[If the text below uses any of the terms ‘hill-letter’, ‘river-letter’, ‘old-style name’, ‘transitional name’ and ‘inversion-type name’ a reader who is not familiar with these terms may wish to refer briefly to ‘The Celtic names of hillforts’, where an explanation of those terms is given].
The Celtic names of hillforts
Location: next to Brinkburn Priory, in a loop of the river Coquet, Northumberland
OS map reference: NZ 118 985
Celtic name: apparently Lacerocomaguve (Lacorocomaguve also possible)
Source: Ravenna Cosmography (180) - Maromago
(186) - Coccuveda
(264) - Coguveusuron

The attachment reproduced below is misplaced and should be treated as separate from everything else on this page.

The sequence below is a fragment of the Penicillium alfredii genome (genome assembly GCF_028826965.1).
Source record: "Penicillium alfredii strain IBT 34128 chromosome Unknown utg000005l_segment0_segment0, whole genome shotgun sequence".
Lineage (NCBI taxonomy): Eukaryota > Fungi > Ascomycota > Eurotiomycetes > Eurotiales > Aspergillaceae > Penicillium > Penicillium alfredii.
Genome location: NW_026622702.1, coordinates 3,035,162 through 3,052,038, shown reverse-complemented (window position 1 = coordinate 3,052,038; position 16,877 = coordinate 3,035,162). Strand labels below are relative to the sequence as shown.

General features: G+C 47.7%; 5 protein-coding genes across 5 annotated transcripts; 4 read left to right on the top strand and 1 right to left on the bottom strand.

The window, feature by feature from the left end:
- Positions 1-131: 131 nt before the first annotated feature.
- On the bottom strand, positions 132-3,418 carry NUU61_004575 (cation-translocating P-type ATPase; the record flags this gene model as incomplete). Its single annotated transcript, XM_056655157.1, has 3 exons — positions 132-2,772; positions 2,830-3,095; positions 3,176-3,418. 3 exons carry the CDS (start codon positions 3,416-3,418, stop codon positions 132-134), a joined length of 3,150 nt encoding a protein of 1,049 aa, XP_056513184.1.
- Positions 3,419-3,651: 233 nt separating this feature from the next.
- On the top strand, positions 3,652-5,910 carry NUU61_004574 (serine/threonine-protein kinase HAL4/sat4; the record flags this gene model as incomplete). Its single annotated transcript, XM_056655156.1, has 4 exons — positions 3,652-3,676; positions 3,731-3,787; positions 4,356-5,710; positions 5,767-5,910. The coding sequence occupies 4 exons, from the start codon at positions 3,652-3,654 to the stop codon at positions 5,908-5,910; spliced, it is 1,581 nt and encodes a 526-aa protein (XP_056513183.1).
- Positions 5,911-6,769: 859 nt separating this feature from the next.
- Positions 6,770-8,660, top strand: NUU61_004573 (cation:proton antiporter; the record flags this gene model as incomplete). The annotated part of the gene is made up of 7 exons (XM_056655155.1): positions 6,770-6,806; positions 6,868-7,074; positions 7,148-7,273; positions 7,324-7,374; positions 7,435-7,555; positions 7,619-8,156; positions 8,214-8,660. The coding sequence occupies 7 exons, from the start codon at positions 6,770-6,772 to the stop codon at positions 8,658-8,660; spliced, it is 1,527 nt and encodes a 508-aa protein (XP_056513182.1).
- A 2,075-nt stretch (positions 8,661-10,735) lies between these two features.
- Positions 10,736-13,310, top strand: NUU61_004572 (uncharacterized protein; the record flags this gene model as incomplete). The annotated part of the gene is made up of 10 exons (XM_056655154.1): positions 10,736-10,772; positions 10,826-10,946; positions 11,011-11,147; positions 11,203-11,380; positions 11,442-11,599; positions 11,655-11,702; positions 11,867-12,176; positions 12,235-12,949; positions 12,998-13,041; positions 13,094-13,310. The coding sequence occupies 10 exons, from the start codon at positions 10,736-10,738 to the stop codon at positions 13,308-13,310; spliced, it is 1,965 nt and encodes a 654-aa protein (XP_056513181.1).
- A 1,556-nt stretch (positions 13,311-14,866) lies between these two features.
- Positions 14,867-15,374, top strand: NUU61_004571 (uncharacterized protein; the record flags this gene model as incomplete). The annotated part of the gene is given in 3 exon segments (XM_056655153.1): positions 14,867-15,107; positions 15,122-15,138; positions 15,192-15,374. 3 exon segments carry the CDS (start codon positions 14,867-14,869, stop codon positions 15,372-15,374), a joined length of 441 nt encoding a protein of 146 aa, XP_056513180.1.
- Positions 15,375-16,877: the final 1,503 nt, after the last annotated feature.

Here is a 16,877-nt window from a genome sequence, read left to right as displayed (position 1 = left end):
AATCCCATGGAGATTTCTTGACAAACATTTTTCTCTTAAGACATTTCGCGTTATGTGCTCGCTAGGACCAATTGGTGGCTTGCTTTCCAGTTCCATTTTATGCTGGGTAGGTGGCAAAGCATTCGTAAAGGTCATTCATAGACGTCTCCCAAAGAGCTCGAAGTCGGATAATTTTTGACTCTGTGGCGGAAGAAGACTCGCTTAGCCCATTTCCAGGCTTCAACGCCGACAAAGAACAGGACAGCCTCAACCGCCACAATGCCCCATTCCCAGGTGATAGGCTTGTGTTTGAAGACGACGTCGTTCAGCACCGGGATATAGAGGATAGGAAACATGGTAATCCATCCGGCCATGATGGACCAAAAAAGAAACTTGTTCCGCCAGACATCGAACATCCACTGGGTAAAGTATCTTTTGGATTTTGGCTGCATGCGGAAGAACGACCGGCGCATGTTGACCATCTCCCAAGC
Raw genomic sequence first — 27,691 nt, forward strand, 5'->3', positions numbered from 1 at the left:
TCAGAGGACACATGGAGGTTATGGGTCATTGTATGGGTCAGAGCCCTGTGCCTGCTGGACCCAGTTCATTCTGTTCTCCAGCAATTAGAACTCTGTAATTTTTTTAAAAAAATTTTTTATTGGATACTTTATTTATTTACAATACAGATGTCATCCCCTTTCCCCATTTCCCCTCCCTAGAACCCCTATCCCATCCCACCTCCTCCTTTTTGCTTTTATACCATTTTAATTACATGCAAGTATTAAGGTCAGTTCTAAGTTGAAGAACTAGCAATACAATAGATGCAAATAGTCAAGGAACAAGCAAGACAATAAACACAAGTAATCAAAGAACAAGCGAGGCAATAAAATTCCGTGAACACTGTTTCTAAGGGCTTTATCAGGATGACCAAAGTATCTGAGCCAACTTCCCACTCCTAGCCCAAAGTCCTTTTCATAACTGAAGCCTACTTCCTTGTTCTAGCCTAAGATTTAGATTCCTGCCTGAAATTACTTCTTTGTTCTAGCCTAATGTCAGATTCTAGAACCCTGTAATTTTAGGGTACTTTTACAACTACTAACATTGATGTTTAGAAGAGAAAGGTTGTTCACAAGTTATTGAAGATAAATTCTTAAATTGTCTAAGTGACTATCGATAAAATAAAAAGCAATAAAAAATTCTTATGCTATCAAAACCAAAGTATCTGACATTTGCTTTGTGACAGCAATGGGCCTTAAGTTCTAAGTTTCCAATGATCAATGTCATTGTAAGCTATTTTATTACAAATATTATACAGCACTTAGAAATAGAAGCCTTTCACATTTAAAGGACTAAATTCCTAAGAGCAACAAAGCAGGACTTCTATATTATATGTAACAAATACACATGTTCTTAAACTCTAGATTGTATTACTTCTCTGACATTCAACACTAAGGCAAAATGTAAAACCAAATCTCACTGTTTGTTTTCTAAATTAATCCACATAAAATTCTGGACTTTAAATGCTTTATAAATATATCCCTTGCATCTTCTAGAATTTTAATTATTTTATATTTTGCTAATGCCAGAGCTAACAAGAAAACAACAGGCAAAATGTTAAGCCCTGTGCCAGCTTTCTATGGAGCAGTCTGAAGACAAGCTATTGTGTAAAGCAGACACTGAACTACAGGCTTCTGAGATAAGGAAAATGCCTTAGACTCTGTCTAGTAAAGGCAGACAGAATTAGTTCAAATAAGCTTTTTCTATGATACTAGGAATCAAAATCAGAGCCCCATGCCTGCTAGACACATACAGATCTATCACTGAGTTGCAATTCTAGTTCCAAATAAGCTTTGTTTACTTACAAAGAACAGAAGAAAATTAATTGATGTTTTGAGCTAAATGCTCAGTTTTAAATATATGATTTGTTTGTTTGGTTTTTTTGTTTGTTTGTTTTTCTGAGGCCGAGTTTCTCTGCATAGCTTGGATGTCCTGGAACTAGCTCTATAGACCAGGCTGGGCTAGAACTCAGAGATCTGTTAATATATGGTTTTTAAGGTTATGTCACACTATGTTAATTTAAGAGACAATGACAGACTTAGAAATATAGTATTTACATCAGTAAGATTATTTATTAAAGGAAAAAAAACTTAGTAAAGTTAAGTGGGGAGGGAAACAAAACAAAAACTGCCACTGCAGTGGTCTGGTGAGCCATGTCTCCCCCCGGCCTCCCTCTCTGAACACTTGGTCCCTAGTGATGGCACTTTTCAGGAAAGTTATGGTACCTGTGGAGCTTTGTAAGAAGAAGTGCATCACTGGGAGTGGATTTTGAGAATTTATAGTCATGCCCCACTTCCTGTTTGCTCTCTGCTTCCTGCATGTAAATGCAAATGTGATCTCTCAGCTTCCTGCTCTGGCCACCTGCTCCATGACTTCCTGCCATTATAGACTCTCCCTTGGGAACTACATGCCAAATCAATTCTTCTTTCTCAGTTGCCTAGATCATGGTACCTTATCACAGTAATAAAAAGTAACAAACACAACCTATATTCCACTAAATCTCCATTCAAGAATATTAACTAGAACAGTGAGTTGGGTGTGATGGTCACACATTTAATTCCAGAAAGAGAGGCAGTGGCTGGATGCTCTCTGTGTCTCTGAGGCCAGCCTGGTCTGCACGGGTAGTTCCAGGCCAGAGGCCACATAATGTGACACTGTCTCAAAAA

This univallate promontory fort stands at the top of raised ground within a loop of the river Coquet, the drop down to the river being very steep. The Celtic name includes three inversion-type topographical elements lac, roc and mag all meaning ‘hill steep’. The Celtic name was transferred to the Roman fort at Learchild and at some stage changed to Maromago (see the entry for Maromago in the Alphabetical List), but it is possible that Lacerocomaguve survived amongst the local population since the Lacer part of the name may be the origin of the Lever of Levericheheld, Ekwall’s form for Learchild in 1242. The Celtic place-name also played a role in the development of Ravenna’s place-name Coccuveda and river-name Coguveusuron (see the entry for Coccuveda in the Alphabetical list).